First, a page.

Germany flag Germany: Economic outline

Economic Outline

Economic Indicators

Germany is the top economic power in Europe and the fourth globally. Nevertheless, the country was severely affected by the consequences of the Russia-Ukraine conflict: prior to the invasion, Germany was highly dependent on Russian gas, oil and coal, with around one-third of its primary energy supply coming from Russia. After growing 1.8% in 2022, Germany’s GDP contracted by an estimated 0.5% in 2023 (IMF, -0.3% as per the EU Commission figures) as industrial production extended its downturn in Q3, following a sluggish first half of the year. Furthermore, elevated inflation eroded purchasing power, adversely affecting private consumption, while export volumes contracted as economic conditions weakened in Germany's primary trading partners. The country anticipates a modest recovery in 2024: the resurgence is expected to be fueled by increased growth in the domestic consumer services sector, while the manufacturing sector's outlook hinges on foreign demand. Despite persistent supply chain challenges, their impact has notably diminished in 2023 and is projected to have only a limited effect on production in 2024. Furthermore, Germany is not foreseen to encounter an energy crisis during the winter of 2023-2024, in contrast to the preceding year. Overall, the IMF forecasts growth at 0.9% this year and 2% in 2025. In terms of demand, the revival is expected to stem from personal consumption, constituting 52% of GDP (Coface), as a result of the wage increase determined by the collective bargaining agreements reached in early 2023.

The unprecedented measures taken to fight the pandemic and stabilise the economy, followed by several energy support packages, drove an increase in Germany’s budget deficit in recent years. The IMF estimated the federal government deficit at 2.4% of GDP in 2023 (from 2.1% one year earlier). In 2024, the government deficit is anticipated to decrease to 1.1% of GDP (1.6% as per the EU Commission). Besides the discontinuation of energy-related measures, fiscal consolidation will be aided by robust growth in government revenue. However, several tax initiatives, including addressing 'tax bracket creep', boosting child allowances, and supporting companies for growth, will negatively impact government revenue. The 2025 projection foresees a further reduction in the government deficit to 0.6% of GDP (IMF). Nevertheless, the Supreme Court's November decision regarding the Climate and Transformation Fund (KTF) could potentially impact the utilization of other special funds, which might necessitate additional financing for their spending plans through increased revenues and cuts in other areas, potentially resulting in further fiscal tightening. The national debt brake was reinstated in 2023 after suspension during 2020-2022 (when the debt-to-GDP ratio stood at 66.1%), with the ratio decreasing to 65.9%. Overall, government debt is expected to gradually decrease over the forecast horizon, to around 59.9% by 2026 (IMF). After peaking in 2022, annual inflation decelerated steadily over the past year, with an overall level estimated at 6.3% by the IMF. The reduction was primarily influenced by the fall in wholesale energy prices and the implementation of energy measures. Looking ahead, the slowdown in inflation is expected to persist, though at a slower pace, reaching 3.5% in 2024 and 2.2% the following year. Temporary support for inflation, particularly in the services sector, is anticipated due to ongoing wage growth. Concurrently, the role of energy price growth should play a relatively minor role. Decreasing inflation and rising wages should support real incomes and private consumption over the forecast horizon.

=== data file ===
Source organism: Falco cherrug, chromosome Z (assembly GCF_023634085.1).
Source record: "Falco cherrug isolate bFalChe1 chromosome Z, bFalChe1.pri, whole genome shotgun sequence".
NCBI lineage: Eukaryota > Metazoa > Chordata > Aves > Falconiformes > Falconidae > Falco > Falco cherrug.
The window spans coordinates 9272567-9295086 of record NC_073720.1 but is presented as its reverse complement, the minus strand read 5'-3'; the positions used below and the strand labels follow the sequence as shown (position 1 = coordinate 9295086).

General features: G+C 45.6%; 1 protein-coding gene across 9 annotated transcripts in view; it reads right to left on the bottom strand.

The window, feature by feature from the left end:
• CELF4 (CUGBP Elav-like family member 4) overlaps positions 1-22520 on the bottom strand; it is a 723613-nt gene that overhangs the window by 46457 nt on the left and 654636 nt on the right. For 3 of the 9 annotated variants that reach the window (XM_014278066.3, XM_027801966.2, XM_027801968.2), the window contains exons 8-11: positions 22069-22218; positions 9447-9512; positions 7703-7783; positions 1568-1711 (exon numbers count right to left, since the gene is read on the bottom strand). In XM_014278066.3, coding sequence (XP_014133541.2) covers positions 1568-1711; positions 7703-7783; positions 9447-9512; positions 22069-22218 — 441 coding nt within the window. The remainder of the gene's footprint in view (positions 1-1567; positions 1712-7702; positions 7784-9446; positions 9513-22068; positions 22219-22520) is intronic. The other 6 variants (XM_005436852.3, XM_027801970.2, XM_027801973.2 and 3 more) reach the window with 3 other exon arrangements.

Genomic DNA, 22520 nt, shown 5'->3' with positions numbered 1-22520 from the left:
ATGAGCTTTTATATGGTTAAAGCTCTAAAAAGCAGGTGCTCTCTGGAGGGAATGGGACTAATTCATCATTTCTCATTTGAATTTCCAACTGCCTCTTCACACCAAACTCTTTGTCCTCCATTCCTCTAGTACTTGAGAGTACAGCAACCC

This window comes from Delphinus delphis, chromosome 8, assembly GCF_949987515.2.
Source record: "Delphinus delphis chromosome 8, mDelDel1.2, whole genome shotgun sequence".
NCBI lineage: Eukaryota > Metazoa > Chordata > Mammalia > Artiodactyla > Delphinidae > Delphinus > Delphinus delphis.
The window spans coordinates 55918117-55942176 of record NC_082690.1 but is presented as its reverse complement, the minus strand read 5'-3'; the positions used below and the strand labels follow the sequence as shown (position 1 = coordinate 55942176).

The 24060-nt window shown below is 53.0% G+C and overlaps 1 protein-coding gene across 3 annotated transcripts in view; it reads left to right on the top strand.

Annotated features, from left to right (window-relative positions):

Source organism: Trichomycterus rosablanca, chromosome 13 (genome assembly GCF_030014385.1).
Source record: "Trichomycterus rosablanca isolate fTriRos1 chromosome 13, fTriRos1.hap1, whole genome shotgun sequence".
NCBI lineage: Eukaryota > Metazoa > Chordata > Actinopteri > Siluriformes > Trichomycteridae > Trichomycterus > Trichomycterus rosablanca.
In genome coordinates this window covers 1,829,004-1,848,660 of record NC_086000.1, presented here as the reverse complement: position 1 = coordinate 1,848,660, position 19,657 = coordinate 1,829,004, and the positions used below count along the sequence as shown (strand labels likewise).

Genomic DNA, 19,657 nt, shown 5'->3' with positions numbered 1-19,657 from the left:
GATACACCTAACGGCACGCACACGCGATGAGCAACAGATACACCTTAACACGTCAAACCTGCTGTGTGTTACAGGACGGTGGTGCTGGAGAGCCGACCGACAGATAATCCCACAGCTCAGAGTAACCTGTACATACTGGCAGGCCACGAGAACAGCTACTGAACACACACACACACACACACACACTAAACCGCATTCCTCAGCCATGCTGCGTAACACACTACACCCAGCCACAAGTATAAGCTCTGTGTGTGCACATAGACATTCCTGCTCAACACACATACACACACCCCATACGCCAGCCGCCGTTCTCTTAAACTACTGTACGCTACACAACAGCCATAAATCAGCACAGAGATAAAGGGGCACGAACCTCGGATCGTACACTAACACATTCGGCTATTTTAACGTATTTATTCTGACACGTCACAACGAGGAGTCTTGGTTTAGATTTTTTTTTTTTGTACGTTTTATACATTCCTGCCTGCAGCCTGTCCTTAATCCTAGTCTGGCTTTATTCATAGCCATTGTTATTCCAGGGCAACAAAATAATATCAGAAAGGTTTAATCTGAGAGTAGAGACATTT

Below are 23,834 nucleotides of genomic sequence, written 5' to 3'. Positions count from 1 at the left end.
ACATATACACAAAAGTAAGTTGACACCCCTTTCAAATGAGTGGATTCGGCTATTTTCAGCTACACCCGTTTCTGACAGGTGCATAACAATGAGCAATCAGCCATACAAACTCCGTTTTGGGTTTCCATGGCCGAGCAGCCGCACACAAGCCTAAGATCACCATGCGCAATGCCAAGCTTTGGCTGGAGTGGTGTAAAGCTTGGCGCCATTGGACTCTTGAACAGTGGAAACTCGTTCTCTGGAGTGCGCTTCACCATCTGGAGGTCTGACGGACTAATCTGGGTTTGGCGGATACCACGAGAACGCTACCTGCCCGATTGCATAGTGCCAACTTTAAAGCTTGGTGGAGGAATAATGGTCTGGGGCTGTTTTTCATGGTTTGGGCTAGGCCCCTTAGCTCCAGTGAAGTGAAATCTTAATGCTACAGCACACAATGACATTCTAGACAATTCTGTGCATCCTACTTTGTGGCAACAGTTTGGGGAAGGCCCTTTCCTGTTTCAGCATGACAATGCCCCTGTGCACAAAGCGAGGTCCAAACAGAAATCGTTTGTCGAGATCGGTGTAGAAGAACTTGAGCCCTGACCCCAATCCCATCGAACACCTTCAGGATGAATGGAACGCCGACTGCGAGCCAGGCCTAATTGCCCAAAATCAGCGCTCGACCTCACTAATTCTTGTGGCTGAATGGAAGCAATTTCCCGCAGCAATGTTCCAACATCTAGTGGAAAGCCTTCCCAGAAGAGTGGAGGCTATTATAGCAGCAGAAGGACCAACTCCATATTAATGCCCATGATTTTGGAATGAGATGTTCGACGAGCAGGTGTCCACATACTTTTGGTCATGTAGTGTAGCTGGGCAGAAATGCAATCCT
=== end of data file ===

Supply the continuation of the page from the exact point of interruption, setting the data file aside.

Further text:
Unemployment was estimated at 3.3% in 2023 (IMF), up from 3.1% one year earlier, with wage growth averaging 6.1% on an annual basis in the first semester. The IMF forecasts unemployment to remain at its current level in 2024, before easing to 3.1% in 2025. To tackle shortages in skilled labor, the OECD recommends enhancing work incentives for women, older individuals, and those with lower incomes, which could be achieved through improving training and adult learning programs and simplifying the recognition of qualifications for migrants and refugees. With a GDP per capita (PPP) of USD 66,038, Germany is among the wealthiest countries in the world (IMF, 2023). Nevertheless, according to data by Destatis, around 20.9% of the country's population is at risk of poverty or social exclusion: in 2022, 14.7% of the population was at risk of poverty, 6.1% was affected by severe material and social deprivation, and 9.7% was living in a household with very low work intensity.

 
Main Indicators 20222023 (E)2024 (E)2025 (E)2026 (E)
GDP (billions USD) 4,085.684,429.844,700.884,960.295,181.79
GDP (Constant Prices, Annual % Change) 1.8-0.50.92.01.9
GDP per Capita (USD) 48,75652,82456,03759,13561,807
General Government Balance (in % of GDP) -2.1-2.4-1.1-0.6-0.6
General Government Gross Debt (in % of GDP) 66.165.964.061.859.9
Inflation Rate (%) n/a6.33.52.22.1
Unemployment Rate (% of the Labour Force) 3.13.33.33.13.0
Current Account (billions USD) 170.76265.62309.11322.13319.77
Current Account (in % of GDP) 4.26.06.66.56.2

Source: IMF – World Economic Outlook Database, 2016

Note: (e) Estimated Data

 
Monetary Indicators 20162017201820192020
Euro (EUR) - Average Annual Exchange Rate For 1 GHS 0.240.200.180.170.16

Source: World Bank, 2015

 

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Latest Update: April 2024